You’ve seen those lists of “most dangerous jobs.” Stuff like, “farmer, bodyguard, logger, Alaskan crab fisherman.”
I have a nomination: University of Louisville wide receiver.
Wideouts — especially starting wideouts — seem an endangered species at U of L. JaJuan Spillman was arrested for DUI, pot and carrying a concealed weapon, and dismissed. Trent Guy was shot, though thankfully, is recovering and could return to practice as soon as today.
And now Scott Long, the lone experienced receiver left in all of Louisville, breaks his foot in a non-contact drill Monday and is lost for the opening weeks of the season.
When Guy was shot, many rightfully posed the question, “Should a U of L wideout be out in a club after hours?”
And now with Long’s injury, I submit another question.
“Should U of L’s primary receiver and lone experienced wideout be blocking on a punt return?”
That’s what he was doing when the injury occurred. What next? Hunter Cantwell as a wedge buster?
I do want to be fair here.
U of L coach Steve Kragthorpe said it was a freak thing. He said there was no contact on the play. “He puts more force on his foot running a slant route,” he said.
There’s nothing to say that Long wouldn’t have sustained the injury doing something else that day. I saw Michael Bush take a wrong step at the end of a run in a spring practice in 2004 and break his foot.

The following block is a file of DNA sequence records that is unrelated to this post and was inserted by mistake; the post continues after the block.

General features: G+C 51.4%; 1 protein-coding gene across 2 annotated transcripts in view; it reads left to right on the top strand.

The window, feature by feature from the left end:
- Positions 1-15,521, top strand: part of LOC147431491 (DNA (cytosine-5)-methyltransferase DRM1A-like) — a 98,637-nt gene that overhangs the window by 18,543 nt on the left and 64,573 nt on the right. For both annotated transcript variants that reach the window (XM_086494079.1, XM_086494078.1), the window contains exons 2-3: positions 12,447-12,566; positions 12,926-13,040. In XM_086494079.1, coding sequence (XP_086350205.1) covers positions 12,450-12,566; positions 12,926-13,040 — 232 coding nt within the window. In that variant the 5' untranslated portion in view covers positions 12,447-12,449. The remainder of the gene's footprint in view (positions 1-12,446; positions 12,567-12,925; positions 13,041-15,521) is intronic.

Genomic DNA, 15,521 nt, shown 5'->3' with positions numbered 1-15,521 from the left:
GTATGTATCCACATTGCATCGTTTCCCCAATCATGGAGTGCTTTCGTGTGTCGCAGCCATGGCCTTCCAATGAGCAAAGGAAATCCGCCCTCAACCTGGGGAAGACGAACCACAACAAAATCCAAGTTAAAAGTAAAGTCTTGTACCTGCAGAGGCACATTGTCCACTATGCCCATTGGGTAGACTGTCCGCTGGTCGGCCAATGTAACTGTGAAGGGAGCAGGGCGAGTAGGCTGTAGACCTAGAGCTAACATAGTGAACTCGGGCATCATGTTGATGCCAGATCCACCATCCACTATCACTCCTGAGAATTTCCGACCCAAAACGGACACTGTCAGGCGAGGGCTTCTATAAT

“With the depth limitations and scholarship limitations that you have, your best players play on special teams now,” Kragthorpe said. “What we try to do is limit it to starting on two special teams units. We did the same thing when I was at Texas A&M, and you look at Florida State, USC, and it’s the same situation in all college football.”
It sounds reasonable. Until you remember the danger zone that is the Cardinal receiver corps. Given its bad luck, I’d have thought that Long would have been met coming off the practice field by a team of caretakers and carried in a velvet-pillowed rickshaw to be placed in a germ-free bubble for safekeeping.
Understand, the sum total of varsity catches for the rest of U of L’s wideout corps is two — unless Guy can get back. And Guy, at 5-9, 165 pounds, is not the same type of receiver as the 6-2, 211-pound Long, who had emerged as the team’s strongest, most dependable pass-catcher and best deep threat.
Given that there’s no comparable replacement, you have to wonder, why Long? Why not some scrapper dying to get onto the field? Because even if Long hadn’t been hurt in practice, you’re still taking a risk having him block on live punt returns in games.
Frankly, considering this team’s dearth of receivers, using Long as a special teams blocker seems a little like using your wife’s best dress as a dishrag.
No offense to special teams. Or blocking. Or dishrags.
At least there’s some good wide receiver news. Guy’s return could come as soon as today, when he meets with doctors. In fact, he’ll be given a chance to get up to speed in time for the season opener.
Guy, of course, is a special teams star, a return specialist. And while I’m not saying he shouldn’t return kicks, I am saying that they might want to get that rickshaw and bubble ready, given the dangerous nature of the job.